The Islamic Republic's version of Iranian history is as questionable as its assertion that 60,000 martyrs died in the final overthrow of the Shah, as they proudly declare on the Martyrs' Monument near the American Embassy in Teheran. The notorious post-revolution trials and executions by Ayatullah Khalkhali (a.k.a. Khunkhori)may have brought the number of deaths sharply up but these wouldn't have counted as "martyr" deaths. Wasn't the alternative to U.S. influence in Iran always a Soviet or Islamic Republic?

Denis Egan, Scottsdale, AZ.

Original article:
English version, Persian version.
Iranian Man - مرد ایرانی

Increasingly Iranian women who grow up in the West choose Western men over Iranian men for dating or marriage. They claim that relationships with Iranian men are often caught in a web of traditional under codes that gradually force them to take traditional roles and undermine their independence and confidence.

Iranian men, frustrated with rejection, turn their gaze towards Iran, and with the aid of technology the practice is on the rise. However, statistics suggest a higher-than-average divorce rate that is often bitter, with imported brides being accused of being opportunists looking for Green Cards and/or influenced and changed by Western culture.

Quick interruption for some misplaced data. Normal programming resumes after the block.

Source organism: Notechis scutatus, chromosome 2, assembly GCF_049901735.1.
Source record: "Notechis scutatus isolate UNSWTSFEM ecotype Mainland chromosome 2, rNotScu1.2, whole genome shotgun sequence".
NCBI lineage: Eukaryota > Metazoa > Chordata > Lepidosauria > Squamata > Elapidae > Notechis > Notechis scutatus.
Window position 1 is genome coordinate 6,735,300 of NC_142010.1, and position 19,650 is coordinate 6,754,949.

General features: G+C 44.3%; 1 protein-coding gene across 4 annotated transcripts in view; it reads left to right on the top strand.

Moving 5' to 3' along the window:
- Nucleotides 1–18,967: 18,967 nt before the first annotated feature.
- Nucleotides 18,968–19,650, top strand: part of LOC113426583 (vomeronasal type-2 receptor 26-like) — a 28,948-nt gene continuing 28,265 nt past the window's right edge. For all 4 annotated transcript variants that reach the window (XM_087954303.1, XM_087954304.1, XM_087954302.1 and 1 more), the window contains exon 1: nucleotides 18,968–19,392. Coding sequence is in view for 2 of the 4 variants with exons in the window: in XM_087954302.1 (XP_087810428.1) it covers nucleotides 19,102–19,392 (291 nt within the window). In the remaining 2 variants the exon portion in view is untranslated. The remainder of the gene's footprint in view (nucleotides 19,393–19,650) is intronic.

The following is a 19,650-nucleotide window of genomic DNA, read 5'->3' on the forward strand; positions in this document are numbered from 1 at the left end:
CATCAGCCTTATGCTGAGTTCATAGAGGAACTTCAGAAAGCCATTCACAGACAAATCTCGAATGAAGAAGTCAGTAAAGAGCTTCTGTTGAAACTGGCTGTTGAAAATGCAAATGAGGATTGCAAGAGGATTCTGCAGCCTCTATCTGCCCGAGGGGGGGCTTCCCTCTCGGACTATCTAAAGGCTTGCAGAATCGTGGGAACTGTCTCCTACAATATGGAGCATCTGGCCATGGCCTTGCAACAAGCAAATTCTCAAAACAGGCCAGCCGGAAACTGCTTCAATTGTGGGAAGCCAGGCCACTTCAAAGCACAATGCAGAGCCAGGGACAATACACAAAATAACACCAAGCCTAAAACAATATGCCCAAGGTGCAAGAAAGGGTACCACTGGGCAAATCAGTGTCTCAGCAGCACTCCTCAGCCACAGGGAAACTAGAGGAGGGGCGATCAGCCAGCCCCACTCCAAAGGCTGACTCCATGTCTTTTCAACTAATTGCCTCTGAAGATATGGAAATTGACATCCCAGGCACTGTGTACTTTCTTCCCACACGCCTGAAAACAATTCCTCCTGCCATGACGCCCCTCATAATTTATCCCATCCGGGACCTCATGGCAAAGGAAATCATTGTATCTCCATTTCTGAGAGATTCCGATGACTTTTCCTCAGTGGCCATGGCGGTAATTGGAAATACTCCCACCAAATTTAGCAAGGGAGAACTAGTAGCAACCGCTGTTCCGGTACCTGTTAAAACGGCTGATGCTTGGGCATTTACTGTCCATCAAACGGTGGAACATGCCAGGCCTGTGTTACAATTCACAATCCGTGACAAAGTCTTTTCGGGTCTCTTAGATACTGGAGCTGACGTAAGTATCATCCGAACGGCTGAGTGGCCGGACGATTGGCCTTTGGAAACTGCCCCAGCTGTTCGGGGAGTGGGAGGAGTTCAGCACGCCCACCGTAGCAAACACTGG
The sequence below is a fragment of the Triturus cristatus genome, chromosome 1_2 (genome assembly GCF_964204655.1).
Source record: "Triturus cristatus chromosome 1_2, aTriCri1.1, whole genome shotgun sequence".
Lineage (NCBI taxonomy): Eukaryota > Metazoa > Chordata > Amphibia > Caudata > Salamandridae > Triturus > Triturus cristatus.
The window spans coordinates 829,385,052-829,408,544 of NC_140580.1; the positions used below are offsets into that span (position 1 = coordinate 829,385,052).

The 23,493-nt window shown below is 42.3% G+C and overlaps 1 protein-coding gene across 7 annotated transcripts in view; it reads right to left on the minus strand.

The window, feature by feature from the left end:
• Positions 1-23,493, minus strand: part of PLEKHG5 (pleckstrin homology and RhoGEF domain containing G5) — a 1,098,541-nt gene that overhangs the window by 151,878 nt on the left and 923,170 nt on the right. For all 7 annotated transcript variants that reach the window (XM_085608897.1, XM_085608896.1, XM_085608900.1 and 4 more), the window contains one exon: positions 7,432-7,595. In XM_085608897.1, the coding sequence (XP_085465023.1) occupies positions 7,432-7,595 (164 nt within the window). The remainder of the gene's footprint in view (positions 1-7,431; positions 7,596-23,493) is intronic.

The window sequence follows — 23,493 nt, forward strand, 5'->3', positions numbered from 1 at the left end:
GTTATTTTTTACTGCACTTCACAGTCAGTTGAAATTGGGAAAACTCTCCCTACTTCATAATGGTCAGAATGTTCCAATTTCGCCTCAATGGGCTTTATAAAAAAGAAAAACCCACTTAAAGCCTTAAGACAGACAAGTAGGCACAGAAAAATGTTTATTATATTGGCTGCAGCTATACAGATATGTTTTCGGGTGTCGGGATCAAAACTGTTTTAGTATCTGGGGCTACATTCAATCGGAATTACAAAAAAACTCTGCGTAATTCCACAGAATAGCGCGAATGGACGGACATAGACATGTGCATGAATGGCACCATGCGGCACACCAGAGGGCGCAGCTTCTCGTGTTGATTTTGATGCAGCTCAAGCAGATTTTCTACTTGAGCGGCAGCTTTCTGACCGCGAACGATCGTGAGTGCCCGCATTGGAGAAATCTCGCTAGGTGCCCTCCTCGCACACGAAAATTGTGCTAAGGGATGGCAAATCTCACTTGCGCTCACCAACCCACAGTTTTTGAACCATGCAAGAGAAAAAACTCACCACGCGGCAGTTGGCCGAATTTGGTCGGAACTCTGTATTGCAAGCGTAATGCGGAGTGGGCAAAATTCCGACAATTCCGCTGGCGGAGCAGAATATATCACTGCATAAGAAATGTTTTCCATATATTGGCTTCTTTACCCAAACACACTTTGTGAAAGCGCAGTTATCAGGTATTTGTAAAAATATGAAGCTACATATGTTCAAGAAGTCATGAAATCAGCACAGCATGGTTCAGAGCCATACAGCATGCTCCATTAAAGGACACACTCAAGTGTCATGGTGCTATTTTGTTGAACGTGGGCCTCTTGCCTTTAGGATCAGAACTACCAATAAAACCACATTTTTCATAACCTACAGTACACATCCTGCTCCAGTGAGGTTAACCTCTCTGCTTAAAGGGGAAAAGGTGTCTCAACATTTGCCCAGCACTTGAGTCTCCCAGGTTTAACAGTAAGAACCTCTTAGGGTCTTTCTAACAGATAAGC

Key questions remain:
Do our men struggle to accept women as equals?
Do our women show prejudice towards their own culture?
Are our relationships caught in a web of traditions?
Please participate in this hot debate.

بطور روزافزون زنان ایرانی که در غرب رشد کرده اند از رابطه عٍاطفی با مرد ایرانی اجتناب میکنند زیرا معتقدند که چنین رابطه ای اسیر زیر بنایی سنتی است که بتدریج زن را در رل سنتی مستقر نموده و استقلال و اعتماد به نفس او را از بین میبرد.
مرد ایرانی چاره را در یافتن همسر از ایران میابد که امروزه به کمک اینترنت بسیار متداول شده است. ولی امار نشان میدهد که در صد بالایی از چنین ازدواج هایی به طلاق منجر میشوند. عروس وارداتی نیز به فرصت طلب بودن یا/و غرب زده شدن متهم میشود.